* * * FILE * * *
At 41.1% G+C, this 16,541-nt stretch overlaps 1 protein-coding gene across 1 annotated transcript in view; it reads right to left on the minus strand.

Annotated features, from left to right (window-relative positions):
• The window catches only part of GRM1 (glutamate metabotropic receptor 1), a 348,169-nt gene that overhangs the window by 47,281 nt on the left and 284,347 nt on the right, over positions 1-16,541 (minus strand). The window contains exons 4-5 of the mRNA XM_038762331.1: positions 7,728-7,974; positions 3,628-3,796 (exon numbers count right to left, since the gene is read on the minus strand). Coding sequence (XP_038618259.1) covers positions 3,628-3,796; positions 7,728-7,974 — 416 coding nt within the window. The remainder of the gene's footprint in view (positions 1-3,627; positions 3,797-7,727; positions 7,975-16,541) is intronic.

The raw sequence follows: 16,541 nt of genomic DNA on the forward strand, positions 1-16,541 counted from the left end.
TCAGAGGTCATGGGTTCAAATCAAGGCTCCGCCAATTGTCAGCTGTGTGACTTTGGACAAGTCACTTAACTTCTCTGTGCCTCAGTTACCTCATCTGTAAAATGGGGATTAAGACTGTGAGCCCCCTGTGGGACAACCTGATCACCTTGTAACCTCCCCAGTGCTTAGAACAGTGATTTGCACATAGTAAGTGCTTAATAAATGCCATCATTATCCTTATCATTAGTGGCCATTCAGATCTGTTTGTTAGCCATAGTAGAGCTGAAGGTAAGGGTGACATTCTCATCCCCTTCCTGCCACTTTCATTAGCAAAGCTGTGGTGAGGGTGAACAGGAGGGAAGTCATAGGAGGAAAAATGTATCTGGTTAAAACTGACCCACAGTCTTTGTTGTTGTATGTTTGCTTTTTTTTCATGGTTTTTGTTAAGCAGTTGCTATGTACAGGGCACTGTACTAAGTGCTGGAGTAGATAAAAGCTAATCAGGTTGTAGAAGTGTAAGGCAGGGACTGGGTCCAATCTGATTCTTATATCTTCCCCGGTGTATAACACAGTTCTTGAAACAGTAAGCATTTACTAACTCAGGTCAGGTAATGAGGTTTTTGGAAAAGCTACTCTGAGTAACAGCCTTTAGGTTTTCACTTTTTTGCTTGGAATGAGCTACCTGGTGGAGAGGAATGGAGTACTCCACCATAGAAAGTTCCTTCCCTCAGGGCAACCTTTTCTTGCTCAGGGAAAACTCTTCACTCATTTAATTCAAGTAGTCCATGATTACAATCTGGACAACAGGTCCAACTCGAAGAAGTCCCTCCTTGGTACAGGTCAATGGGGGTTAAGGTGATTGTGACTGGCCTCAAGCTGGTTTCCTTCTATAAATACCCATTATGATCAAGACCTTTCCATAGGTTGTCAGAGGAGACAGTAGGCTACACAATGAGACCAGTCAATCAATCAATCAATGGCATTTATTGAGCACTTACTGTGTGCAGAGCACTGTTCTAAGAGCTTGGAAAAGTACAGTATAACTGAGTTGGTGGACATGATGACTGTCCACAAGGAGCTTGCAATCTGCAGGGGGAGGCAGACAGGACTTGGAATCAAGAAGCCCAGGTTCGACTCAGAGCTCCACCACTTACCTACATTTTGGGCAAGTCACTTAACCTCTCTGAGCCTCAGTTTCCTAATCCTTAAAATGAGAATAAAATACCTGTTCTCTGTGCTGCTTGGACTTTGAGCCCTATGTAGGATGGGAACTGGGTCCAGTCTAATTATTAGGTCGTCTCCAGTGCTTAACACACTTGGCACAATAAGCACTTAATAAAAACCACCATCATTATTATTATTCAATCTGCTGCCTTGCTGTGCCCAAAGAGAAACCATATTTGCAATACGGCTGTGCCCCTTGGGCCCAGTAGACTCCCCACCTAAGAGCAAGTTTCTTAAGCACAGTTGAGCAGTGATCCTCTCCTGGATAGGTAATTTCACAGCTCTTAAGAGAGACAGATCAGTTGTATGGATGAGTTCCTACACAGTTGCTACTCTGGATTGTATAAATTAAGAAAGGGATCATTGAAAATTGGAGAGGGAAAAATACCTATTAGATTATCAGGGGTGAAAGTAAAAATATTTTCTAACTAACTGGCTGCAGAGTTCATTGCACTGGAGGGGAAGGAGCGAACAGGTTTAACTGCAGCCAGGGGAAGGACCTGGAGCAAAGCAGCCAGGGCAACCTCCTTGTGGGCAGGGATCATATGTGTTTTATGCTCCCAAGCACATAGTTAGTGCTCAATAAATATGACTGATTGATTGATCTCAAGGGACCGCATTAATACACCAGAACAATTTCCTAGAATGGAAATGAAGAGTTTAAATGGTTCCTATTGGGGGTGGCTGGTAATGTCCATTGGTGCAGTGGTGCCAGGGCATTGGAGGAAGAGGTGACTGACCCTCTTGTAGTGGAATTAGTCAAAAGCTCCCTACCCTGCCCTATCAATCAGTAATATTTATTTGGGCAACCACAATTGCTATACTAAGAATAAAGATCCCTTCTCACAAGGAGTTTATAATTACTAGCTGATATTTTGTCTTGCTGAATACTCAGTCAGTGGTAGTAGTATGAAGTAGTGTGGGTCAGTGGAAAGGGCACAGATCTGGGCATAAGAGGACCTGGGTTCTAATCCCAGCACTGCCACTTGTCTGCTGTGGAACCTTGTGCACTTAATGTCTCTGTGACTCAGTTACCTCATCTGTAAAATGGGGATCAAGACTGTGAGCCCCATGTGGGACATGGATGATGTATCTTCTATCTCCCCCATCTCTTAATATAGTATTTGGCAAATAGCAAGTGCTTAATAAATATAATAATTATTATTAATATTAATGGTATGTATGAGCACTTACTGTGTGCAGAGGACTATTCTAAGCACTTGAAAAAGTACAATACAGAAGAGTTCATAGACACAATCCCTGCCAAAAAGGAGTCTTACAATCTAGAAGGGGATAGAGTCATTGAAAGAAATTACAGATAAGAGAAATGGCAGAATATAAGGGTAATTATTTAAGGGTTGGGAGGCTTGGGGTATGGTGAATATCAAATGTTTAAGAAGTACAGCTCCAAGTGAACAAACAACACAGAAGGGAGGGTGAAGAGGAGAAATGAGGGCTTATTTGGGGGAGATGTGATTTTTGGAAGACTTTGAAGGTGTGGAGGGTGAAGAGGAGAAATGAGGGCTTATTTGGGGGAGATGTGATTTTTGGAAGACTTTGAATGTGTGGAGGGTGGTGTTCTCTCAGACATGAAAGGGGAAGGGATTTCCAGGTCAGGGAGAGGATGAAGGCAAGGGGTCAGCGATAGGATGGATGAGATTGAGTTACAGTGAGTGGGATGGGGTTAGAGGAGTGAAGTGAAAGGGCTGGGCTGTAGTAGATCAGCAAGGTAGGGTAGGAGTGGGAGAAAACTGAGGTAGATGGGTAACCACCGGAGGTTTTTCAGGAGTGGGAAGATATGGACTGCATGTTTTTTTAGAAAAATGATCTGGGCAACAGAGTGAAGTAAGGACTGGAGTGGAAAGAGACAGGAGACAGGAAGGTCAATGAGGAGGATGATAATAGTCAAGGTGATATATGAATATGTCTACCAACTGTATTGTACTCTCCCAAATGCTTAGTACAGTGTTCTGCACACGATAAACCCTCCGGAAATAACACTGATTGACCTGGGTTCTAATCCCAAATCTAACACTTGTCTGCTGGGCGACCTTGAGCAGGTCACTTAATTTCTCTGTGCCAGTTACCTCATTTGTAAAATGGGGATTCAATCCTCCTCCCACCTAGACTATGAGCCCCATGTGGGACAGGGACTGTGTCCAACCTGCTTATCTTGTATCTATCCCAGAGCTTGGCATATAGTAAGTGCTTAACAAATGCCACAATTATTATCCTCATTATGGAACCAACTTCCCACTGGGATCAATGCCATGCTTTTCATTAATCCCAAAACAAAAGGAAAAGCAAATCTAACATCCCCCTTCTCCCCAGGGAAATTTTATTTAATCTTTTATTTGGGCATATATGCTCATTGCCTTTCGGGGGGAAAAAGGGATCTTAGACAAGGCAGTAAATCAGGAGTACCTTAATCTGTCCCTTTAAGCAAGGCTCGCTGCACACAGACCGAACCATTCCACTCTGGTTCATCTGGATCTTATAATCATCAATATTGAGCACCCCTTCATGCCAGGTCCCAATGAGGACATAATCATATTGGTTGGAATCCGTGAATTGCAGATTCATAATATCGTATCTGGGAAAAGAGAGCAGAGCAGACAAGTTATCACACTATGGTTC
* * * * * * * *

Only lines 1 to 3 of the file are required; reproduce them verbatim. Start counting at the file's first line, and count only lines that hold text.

At 41.1% G+C, this 16,541-nt stretch overlaps 1 protein-coding gene across 1 annotated transcript in view; it reads right to left on the minus strand.

Annotated features, from left to right (window-relative positions):
• The window catches only part of GRM1 (glutamate metabotropic receptor 1), a 348,169-nt gene that overhangs the window by 47,281 nt on the left and 284,347 nt on the right, over positions 1-16,541 (minus strand). The window contains exons 4-5 of the mRNA XM_038762331.1: positions 7,728-7,974; positions 3,628-3,796 (exon numbers count right to left, since the gene is read on the minus strand). Coding sequence (XP_038618259.1) covers positions 3,628-3,796; positions 7,728-7,974 — 416 coding nt within the window. The remainder of the gene's footprint in view (positions 1-3,627; positions 3,797-7,727; positions 7,975-16,541) is intronic.